Yeah, i agree, we are probably not going to get rid of microsoft (but i surely want it to happend) …
However, about T&L and such things … the main difference here between OpenGL and Direct3D is that OpenGL was formed without thinking to much about what was actually in hardware. D3D is revised with every new generation of hardware to better suite the current situation, while OpenGL is a general solution of 3D grahics. OpenGL was done with the developer in mind, while D3D was done with the hardware in mind … that is, the current hardware, not the future hardware. That mean like now that the T&L unit was implemented in the GeForce, OpenGL as a general solution to 3D graphics could imediatly use it, while D3D had to be revised to be able to use. This is only because Microsoft had presupposed that the CPU should do the transforming and lighting. SGI didn’t make such assumptions, they thought of what kind of tools do the developer need to make powerful graphics easy and efficient. No thoughts about what was in hardware at the moment. This made OpenGL very complete all from the start and it has now gone from version 1.0 to 1.2 in almost 10 years. DirectX is soon coming in version 8, and it is still a much younger API!
This is the main reason why OpenGL rocks and D3D sucks. OpenGL is done with the developer in mind, D3D is done with the hardware in mind. This of course might make give D3D a slight edge over OpenGL in performance some times since it done to fit the current hardware. But i makes D3D programming a pain in the ass. It’s like you get best performance of programming in assembler, but 99% of the people out there prefer something like C/C++ because it gives you much simplier tools for the developer to do powerful applications. And since C/C++ like OpenGL is a general solution, it doesn’t lock you to a certain environment.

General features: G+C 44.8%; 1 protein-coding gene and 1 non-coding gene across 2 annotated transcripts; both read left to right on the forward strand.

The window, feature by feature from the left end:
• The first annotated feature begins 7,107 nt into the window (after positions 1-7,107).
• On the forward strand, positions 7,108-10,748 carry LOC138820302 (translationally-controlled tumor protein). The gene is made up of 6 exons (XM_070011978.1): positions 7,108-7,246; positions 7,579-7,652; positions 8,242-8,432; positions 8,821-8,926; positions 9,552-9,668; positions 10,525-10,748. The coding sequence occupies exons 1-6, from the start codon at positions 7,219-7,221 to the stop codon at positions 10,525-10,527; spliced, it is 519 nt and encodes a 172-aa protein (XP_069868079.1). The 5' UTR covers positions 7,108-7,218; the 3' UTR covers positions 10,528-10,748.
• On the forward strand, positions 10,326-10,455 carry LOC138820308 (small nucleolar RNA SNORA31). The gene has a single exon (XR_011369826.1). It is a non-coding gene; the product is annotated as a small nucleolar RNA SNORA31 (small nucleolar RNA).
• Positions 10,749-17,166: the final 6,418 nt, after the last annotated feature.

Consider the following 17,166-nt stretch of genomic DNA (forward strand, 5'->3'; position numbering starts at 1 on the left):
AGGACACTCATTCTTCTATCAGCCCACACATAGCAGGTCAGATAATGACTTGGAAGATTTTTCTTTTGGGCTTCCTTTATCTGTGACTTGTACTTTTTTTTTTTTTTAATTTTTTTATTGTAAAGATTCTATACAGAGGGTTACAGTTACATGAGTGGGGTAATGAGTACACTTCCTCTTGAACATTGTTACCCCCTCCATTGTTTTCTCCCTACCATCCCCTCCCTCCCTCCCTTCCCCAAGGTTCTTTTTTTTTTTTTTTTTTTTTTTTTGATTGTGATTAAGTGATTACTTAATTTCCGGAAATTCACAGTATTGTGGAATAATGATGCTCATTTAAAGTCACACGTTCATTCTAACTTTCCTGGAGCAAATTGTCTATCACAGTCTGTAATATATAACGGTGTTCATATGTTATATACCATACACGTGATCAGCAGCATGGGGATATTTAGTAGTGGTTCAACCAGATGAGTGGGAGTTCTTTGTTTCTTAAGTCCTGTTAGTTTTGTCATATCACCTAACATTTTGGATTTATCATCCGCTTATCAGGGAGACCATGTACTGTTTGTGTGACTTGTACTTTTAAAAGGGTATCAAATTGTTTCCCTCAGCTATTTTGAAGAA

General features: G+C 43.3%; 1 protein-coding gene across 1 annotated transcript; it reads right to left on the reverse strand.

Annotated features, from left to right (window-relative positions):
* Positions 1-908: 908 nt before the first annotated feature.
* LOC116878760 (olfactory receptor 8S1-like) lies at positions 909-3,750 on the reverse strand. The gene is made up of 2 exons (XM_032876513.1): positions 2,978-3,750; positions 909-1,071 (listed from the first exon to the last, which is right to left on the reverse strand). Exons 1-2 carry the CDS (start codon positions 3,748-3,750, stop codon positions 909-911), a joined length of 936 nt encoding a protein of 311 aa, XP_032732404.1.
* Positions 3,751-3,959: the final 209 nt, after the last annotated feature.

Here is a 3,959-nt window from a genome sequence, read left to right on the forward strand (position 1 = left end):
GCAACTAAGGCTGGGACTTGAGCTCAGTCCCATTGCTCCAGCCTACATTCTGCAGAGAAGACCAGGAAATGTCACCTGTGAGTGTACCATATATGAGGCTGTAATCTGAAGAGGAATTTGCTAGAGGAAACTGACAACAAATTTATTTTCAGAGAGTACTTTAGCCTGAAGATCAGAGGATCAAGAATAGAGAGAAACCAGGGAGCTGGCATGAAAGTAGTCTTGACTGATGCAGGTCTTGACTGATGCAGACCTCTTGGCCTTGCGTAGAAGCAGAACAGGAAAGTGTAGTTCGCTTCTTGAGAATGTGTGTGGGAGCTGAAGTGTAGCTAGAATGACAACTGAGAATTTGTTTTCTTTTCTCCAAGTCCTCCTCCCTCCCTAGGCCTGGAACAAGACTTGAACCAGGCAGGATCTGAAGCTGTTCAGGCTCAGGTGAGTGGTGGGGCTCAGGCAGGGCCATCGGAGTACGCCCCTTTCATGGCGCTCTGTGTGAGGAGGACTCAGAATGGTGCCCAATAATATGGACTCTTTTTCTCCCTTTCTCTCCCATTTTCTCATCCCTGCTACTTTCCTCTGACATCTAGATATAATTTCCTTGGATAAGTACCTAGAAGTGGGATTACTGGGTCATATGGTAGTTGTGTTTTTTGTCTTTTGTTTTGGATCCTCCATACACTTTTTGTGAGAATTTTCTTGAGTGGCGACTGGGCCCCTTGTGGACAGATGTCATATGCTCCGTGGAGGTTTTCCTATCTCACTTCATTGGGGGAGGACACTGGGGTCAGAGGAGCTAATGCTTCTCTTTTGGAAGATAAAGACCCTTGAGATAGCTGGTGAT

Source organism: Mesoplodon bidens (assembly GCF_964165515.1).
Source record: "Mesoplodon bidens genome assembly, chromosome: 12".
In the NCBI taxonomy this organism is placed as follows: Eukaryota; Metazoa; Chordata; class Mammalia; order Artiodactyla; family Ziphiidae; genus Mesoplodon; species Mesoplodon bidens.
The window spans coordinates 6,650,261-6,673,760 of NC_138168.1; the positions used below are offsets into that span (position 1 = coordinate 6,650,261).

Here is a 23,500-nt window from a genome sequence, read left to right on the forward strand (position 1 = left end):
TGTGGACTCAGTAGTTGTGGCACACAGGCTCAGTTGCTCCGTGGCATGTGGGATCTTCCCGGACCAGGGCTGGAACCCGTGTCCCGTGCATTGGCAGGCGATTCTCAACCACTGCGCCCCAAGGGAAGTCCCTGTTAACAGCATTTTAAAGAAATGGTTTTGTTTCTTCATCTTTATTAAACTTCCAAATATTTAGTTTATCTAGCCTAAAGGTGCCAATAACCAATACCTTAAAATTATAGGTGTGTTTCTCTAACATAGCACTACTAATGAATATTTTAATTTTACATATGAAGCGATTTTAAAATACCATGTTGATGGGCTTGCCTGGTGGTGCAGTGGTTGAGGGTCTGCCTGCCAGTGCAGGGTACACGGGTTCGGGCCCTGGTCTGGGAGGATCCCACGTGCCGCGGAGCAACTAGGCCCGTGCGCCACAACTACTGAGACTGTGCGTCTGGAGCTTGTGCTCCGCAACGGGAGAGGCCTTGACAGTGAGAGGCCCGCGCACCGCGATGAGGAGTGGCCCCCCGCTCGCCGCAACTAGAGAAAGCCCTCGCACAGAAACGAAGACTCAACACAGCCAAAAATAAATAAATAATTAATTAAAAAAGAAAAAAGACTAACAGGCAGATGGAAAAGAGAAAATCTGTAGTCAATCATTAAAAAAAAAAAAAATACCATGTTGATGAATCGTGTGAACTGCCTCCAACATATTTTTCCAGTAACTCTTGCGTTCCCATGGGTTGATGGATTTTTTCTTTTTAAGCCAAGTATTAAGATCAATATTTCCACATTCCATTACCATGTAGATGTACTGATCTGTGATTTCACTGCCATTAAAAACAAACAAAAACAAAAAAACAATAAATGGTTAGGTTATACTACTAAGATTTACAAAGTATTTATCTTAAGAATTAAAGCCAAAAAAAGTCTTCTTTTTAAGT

I also want to add my own experience:
Like 2 years ago when i first began to do to some 3d programs i looked for an API. First i considered DirectX, but it seamed rather complex. But then 3dfx was king of the hill so i check about there homesite so see if there was any information about programming for 3dfx. I found the Glide SDK and checked some info about it. It looked rather easy to use so i bought a Voodoo2, downloaded the Glide SDK at a couple of megabytes and started to code. I was up and running my first hardware accelerated program in an hour. And i liked it. But there were the problem that it would of course only run at 3dfx hardware, that was bad. But i sticked to Glide as long as kept had my Voodoo2. Later on when i thought about upgrading, the Voodoo3 spec was rather dissappointing, so i thought about buying an non-3dfx card, and last summer i bought me an G400. This made me again look for a API, and my thought was that i might be time to learn D3D. So i downloaded the DirectX 7 API at some 128 Megabytes (yes, i am a lucky guy with 10 Mbit/s Ethernet connection …) and started to read some documentation. After reading x^18 pages of docs i still didn’t have o clue how to get a triangle on the screen. So i searched the web for some simple example programs, but they seamed to be hard to find. So i read more docs and after x^18 more docs, lots of crasches and onehundredandfiftyeleven reboots my first DirectX app saw the light of the day. It changed the resolution to 640x480x32 … but i still wasn’t able to draw! I checked the examples included in the SDK and found out that the simpliest app was at 2500 lines of code, and it did only draw a rotating green triangle. But i thought “hey, this is microsoft code … let’s clean the mess”. So i started to clean up all i found unnecessary. I was able to reduce it to 1800 lines, but that was still far to much for me to get an survey of. So i gave up …
After some time i thought … hmm, what about OpenGL then? So, i started to read the documentation of OpenGL functions which came with VC++ 6.0. It seamed a little hard at the beginning … but after finding some examples on the net i was up and running a simple app, but i got into a lot of problems now and then. But, later on i found out that this wasn’t because OpenGL was badly designed, it was because the microsofts documentation included in VC++ 6.0 was badly designed. So i bought the “OpenGL SuperBible” book and made fast moving progress and i took me only a couple of days to solve all my problems a had earlier and have now progressed to creating advanced effects like reflection, shadows and such … just in a few weeks!
So, finally, my choice is easy, OpenGL is heaven. I hope DirectX suffers when it burns in hell.
Thank you for the word.
/Humus, happily married to a wonderful API.